Cramming for your GCSE and A-level exams: three steps to success

How to actually be productive with your last-minute revision

Let's get this out of the way right at the very start. Cramming should absolutely not be your main method of revising.

We would always (always!) recommend starting your revision as early as possible. And if you've got time to do that, try our articles on setting up a decent revision timetable and getting started with your revision to make sure you get off on the right foot.

But...eventually those exams aren't going to be months or even weeks away. They're going to be next week...or tomorrow...

At that point, whether you've done great revision or not, you're going to be thinking about cramming in some last-minute knowledge. To find out how best to do this, we spoke to members of The Student Room for their advice. In this article, you'll find three top tips for getting the very best from those last days before any GCSE or A-level exam.

More like this: seven things to do the night before and morning of an exam

1. Stay calm

When an exam is imminent, it's natural to feel the pressure. But now is not the time for meltdowns. You'll do your best revision, and get your best exam results, when you're feeling at ease.

"Make the most of the time you have left and don't spend a second worrying that you don't have enough time."

Kevin De Bruyne

A positive mental attitude is everything at this point. Work smartly, be kind to yourself and believe you can do it. 

"Use your time wisely, don't procrastinate. Try producing flash cards or some revision notes on the important parts of your course.

"Reading your textbooks or notes when you have a spare ten minutes can help.

"Don't put yourself down and think you will do badly because if you try now in two weeks time you can look back and think, 'Thank goodness I did all that revision the week before my exams'."


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2. Allocate your time well

Just because you are pushed for time, it doesn't mean you don't need to be organised. In fact, it's even more of a reason to make a plan and stick to it.

"Revise for a certain amount of time each day leading up. It doesn’t have to be consecutive hours, but find time each day.

"Make note cards that you can keep on your desk at home, by your bed or in the car to get small notes or equations in your head.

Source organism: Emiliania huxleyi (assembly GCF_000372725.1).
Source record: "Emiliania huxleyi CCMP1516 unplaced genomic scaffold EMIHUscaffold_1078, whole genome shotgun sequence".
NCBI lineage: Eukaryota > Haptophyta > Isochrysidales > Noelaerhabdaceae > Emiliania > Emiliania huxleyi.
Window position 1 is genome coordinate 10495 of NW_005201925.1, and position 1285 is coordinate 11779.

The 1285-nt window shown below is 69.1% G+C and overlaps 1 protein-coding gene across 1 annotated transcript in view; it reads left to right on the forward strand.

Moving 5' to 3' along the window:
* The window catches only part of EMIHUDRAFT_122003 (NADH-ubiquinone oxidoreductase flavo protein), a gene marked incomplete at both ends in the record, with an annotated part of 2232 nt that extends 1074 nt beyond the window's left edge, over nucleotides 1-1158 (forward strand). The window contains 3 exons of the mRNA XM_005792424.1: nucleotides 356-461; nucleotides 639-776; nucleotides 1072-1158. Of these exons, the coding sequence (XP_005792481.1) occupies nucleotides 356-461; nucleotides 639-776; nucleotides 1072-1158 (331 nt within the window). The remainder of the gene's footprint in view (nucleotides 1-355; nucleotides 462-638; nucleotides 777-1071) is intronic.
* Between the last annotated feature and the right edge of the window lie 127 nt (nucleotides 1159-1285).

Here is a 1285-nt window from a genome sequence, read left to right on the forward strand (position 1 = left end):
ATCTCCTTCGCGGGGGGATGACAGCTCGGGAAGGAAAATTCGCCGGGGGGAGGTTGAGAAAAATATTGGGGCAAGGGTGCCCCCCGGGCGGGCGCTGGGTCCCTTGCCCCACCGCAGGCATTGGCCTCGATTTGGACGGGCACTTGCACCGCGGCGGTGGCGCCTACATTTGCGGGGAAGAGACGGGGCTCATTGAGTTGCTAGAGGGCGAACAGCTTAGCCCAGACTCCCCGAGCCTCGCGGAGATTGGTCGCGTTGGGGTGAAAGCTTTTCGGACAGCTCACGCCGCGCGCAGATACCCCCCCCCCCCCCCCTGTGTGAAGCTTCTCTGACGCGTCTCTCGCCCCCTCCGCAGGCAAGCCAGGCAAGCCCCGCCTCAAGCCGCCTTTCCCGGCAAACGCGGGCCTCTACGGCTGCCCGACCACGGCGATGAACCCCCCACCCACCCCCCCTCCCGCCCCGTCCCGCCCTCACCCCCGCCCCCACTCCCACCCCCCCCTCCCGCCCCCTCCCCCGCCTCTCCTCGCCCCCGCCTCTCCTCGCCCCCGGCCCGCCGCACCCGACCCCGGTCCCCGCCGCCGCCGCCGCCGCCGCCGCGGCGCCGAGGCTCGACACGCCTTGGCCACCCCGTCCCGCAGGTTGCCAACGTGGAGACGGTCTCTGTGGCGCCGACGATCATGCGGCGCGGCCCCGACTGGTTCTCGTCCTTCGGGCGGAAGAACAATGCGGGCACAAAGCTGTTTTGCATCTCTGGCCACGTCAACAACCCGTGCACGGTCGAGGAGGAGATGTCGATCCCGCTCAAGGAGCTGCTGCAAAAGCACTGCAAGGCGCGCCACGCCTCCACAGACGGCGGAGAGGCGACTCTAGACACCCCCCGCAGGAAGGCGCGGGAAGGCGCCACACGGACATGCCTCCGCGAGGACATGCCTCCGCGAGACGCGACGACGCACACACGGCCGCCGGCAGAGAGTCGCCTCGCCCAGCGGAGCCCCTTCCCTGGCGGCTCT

"Make yourself a timetable of revision to help plan your day and it makes it somewhat easier to 'get on with it'."


Work out how much time you can spare, without completely overdoing it to the point where you don't take anything in. You can then divide that time into different subject areas and techniques, such as testing your knowledge with past papers and making flashcards.

"The worst thing you could do at the moment is cram everything at once. You need to look through some past papers and really focus on the areas your not as confident on.

"You're not going to get everything into the weekend so a timetable is really going to be your best friend over the next few days."


3. Cram sensibly

However you decide to cram, make sure you do it in a way that works for you. Tried and tested methods are using past papers to structure your revision, reading mark schemes to see what examiners are looking for and making flashcards. 

"I think the best way to revise last minute is get a past paper, and revise the content while doing the paper. It doesn't have to be in properly timed conditions, I didn't even write anything down. I just had an answer in my head, but writing down stuff does help some people remember better.

"If you get to a question and find you dont particularly know that topic, revise the whole topic and do practice questions on it before moving on.

"Practice your weaker areas of exam questions too. For example, if you know you struggle on six markers or practical-based questions, make sure you practice them.

"Use flashcards for stuff like formulas and for facts you have to know, if flashcards help you."


In the days leading up to an exam, it's a good idea to use the time test yourself on any areas you are weak on. If you have time in the morning, do whatever helps you memorise all you need to know, whether that's reading over your notes or writing things down.

"Cramming works for me only if I cram the same day as the exam. Cramming the night before never usually works because I forget it after I've slept.

"So, I'd say do normal revision on the night time, a few hours with breaks. And testing yourself is so important.

"Then on the morning of the exam(s) wake up an hour or so earlier and cram a bunch of revision in.

"When I cram I usually type out the revision guide in my own words or type out an online revision source in my own words. This way I'm not missing out ANY content (as notes you've taken may have knowledge gaps)."


To read more revision advice from students, visit the revision and study tips forum. Find more revision articles in our study help hub.

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